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October 15, 2001

Randy Johnson


THE MODERATOR: Questions for Randy, please.

Q. Have you ever faced Maddux?

RANDY JOHNSON: One time in '98 when I was with Houston.

Q. How did it come out?

RANDY JOHNSON: I don't know my statistics.

Q. How about being able to kind of get back on the horse here right away? And how important, a lot of people are saying your role is so crucial in the longer series, you have two starts. Do you see your role as more crucial now, or is it the same role?

RANDY JOHNSON: Well, just the exciting thing is it's a seven-game series. There's not as much urgency when a game doesn't go your way, much like there is an urgency when you're in a five-game series, not a lot of room to make errors or not execute in a seven-game series, there's a lot of leeway. Obviously in a five-game series, Curt got us off on the right foot and set the tone. I need to do the same thing tomorrow.

Q. Curt was given the starting assignment in the first game. Do you see the roles as being flip-flopped in this series?

RANDY JOHNSON: Well, I mean I didn't sense the pressure was off me. He was chosen to be -- start the fifth game or the first game. I'm just going out there and will pitch and do the best I can. I mean, there's no more pressure now than there was throughout the course of the game. That's kind of my approach. I mean, during the regular season games, no matter how poorly I pitched or how good I pitched, I put the games behind me when I walked out the door. I've done that during the post-season as well.

Q. How much did you throw last night, and will that affect your preparation today for tomorrow?

RANDY JOHNSON: I don't know how many pitches I threw, but obviously adrenaline takes over so you loosen up a little bit quicker than normal. Basically consequent through my routine that I would go through if I was starting the game earlier in the game, about the fifth inning. I went down there and one thing is you have a different perspective of the way the game goes when you're down there being a reliever. A little out of my element, but nevertheless, it was a 1-1 ball game and one out away from coming in the game and one base hit from not having to come into the game. So the latter was much more preferable, and that's what happened. So basically what I did was I got my work in that I needed to get in in preparation to start Game 1.

Q. Can you talk about Maddux's style? It couldn't be any more different than yours, just how he pitches?

RANDY JOHNSON: Really doesn't matter what kind of style you got. He's been obviously very efficient and effective the way he has pitched his whole career, and it doesn't matter how you get the job done as long as you get it done. He is very much a student of the game. In his pitching style, hitting spots is probably a little bit more critical than myself, even though I can still make a mistake with a 97 mile an hour fastball, that was evident in Game 2. You have a little more leeway of making a mistake when you throw a little bit harder. But his ability and time that he's been out there pitching, he's in a situation now that I'm sure he's extremely comfortable in. He's pitched a lot of post-season games. It doesn't matter what kind of style you have. The one thing I truly appreciate that he does is a lot of his games that he pitched, he looks effortless out there. And not throwing very many pitches can keep you a little bit fresher when you go deeper in the game. That's not a luxury that a power pitcher usually has. He can throw 80 pitches in a complete game. I can throw 80 pitches in five innings. That's the difference between our styles. The end result is obviously giving up fewer runs than your opponent, and he has a style of doing that and I have a style of doing that. But there's no doubt that when you talk about greatness, his name is one of the names that comes up.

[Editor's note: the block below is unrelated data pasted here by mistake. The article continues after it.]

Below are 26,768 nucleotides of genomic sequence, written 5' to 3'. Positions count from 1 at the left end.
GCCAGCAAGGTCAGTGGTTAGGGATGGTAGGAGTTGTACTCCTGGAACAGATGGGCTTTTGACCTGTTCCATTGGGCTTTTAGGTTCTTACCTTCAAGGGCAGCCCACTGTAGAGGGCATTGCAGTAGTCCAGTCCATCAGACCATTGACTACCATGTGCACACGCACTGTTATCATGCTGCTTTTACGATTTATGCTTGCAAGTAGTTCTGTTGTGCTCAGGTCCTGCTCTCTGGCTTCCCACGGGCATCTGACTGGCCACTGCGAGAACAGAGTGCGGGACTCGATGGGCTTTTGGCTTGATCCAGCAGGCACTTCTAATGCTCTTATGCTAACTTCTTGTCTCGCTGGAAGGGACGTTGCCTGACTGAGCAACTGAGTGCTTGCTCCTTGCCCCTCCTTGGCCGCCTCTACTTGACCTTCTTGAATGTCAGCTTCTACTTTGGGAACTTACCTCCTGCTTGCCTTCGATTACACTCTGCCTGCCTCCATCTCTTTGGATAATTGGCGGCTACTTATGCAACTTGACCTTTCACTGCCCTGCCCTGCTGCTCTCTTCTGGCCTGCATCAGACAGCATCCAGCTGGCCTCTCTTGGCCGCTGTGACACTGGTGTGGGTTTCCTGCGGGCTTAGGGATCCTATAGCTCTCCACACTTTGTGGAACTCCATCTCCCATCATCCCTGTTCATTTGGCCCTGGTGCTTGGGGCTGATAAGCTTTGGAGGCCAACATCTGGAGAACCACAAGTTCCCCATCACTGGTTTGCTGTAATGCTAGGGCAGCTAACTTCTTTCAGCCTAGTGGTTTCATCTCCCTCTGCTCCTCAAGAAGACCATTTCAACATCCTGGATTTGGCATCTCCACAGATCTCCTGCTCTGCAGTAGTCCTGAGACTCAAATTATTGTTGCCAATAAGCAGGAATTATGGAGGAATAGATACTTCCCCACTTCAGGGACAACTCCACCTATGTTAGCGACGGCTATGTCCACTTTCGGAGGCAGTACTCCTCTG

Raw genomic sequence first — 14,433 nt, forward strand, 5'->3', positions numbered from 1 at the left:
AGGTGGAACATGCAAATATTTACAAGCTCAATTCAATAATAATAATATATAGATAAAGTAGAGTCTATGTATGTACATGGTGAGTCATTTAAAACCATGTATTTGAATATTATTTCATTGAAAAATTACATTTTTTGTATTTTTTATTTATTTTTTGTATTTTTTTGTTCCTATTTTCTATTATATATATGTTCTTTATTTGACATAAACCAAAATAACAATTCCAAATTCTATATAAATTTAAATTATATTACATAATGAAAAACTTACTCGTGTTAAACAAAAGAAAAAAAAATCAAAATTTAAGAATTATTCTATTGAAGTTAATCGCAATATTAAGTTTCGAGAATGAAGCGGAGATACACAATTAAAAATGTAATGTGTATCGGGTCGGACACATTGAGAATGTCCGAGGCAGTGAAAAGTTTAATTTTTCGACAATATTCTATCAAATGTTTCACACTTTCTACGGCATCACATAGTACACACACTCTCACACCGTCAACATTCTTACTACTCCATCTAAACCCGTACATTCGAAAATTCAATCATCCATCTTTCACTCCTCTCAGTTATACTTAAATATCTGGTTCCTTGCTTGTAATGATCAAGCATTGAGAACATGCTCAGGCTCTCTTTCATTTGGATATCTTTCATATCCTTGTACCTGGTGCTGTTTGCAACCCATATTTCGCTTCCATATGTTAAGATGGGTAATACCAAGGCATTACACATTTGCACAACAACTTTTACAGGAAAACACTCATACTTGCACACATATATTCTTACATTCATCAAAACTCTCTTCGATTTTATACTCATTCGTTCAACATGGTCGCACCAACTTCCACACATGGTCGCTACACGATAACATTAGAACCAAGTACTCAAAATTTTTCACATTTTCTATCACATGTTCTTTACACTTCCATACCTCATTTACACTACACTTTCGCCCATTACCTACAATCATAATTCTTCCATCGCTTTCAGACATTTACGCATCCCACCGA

Q. From your standpoint, how would you characterize this Braves' line-up that you're about to face, versus the St. Louis line-up? Does their veteran experience in post-season make a difference?

RANDY JOHNSON: Any time you've been somewhere and you've been there more than once or twice, you become a little bit more familiar with that situation. I don't think there's any team active right now other than maybe the Yankees that have been there in post-season as often as the Braves. So they're very much familiar with every level that they have been in or are trying to achieve to be in. Their line-up is very similar, I would say in some aspects, of the St. Louis Cardinals. They've got some speed at the top of their line-up, some power in the middle, and essentially not having Furcal in their line-up, that's their speed right there, much like Vina. The thing is not to allow any big innings. There's been a few players in that line-up that have had success off me. But the one game that I did pitch here, I believe it was a 3-1 score that we lost, I gave up a couple of home runs. Other than that, you keep the ball in the ballpark, it's a pretty close ball game.